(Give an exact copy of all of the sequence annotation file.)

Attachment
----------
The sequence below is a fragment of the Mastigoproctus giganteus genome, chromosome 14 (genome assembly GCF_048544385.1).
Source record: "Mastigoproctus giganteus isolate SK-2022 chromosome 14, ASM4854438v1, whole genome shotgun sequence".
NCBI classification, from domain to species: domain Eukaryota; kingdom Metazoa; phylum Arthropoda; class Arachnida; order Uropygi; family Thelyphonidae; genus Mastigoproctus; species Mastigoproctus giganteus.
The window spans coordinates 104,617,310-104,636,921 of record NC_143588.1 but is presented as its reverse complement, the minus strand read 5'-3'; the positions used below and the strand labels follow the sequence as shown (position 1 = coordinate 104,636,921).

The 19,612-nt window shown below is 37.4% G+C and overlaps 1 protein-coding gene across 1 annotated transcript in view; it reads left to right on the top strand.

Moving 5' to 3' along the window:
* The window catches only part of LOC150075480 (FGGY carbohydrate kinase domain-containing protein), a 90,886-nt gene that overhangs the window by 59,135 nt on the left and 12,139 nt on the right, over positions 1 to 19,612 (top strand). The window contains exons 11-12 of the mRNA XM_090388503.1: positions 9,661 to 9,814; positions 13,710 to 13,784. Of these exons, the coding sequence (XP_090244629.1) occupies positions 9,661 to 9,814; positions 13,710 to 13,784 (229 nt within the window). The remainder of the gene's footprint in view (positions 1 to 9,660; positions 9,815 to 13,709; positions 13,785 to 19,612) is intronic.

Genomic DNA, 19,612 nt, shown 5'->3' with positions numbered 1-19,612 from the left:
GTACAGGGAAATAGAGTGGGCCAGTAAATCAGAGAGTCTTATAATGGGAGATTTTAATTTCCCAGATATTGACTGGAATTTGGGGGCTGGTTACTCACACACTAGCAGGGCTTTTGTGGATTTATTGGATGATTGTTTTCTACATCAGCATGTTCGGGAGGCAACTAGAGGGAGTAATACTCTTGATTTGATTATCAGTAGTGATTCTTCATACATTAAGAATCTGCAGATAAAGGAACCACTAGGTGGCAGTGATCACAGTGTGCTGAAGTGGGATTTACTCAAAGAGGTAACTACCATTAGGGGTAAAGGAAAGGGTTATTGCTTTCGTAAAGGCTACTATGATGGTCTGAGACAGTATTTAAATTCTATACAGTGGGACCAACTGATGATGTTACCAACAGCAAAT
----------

The sequence below is a fragment of the Mastigoproctus giganteus genome, chromosome 14 (genome assembly GCF_048544385.1).
Source record: "Mastigoproctus giganteus isolate SK-2022 chromosome 14, ASM4854438v1, whole genome shotgun sequence".
NCBI classification, from domain to species: domain Eukaryota; kingdom Metazoa; phylum Arthropoda; class Arachnida; order Uropygi; family Thelyphonidae; genus Mastigoproctus; species Mastigoproctus giganteus.
The window spans coordinates 104,617,310-104,636,921 of record NC_143588.1 but is presented as its reverse complement, the minus strand read 5'-3'; the positions used below and the strand labels follow the sequence as shown (position 1 = coordinate 104,636,921).

The 19,612-nt window shown below is 37.4% G+C and overlaps 1 protein-coding gene across 1 annotated transcript in view; it reads left to right on the top strand.

Moving 5' to 3' along the window:
* The window catches only part of LOC150075480 (FGGY carbohydrate kinase domain-containing protein), a 90,886-nt gene that overhangs the window by 59,135 nt on the left and 12,139 nt on the right, over positions 1 to 19,612 (top strand). The window contains exons 11-12 of the mRNA XM_090388503.1: positions 9,661 to 9,814; positions 13,710 to 13,784. Of these exons, the coding sequence (XP_090244629.1) occupies positions 9,661 to 9,814; positions 13,710 to 13,784 (229 nt within the window). The remainder of the gene's footprint in view (positions 1 to 9,660; positions 9,815 to 13,709; positions 13,785 to 19,612) is intronic.

Genomic DNA, 19,612 nt, shown 5'->3' with positions numbered 1-19,612 from the left:
GTACAGGGAAATAGAGTGGGCCAGTAAATCAGAGAGTCTTATAATGGGAGATTTTAATTTCCCAGATATTGACTGGAATTTGGGGGCTGGTTACTCACACACTAGCAGGGCTTTTGTGGATTTATTGGATGATTGTTTTCTACATCAGCATGTTCGGGAGGCAACTAGAGGGAGTAATACTCTTGATTTGATTATCAGTAGTGATTCTTCATACATTAAGAATCTGCAGATAAAGGAACCACTAGGTGGCAGTGATCACAGTGTGCTGAAGTGGGATTTACTCAAAGAGGTAACTACCATTAGGGGTAAAGGAAAGGGTTATTGCTTTCGTAAAGGCTACTATGATGGTCTGAGACAGTATTTAAATTCTATACAGTGGGACCAACTGATGATGTTACCAACAGCAAAT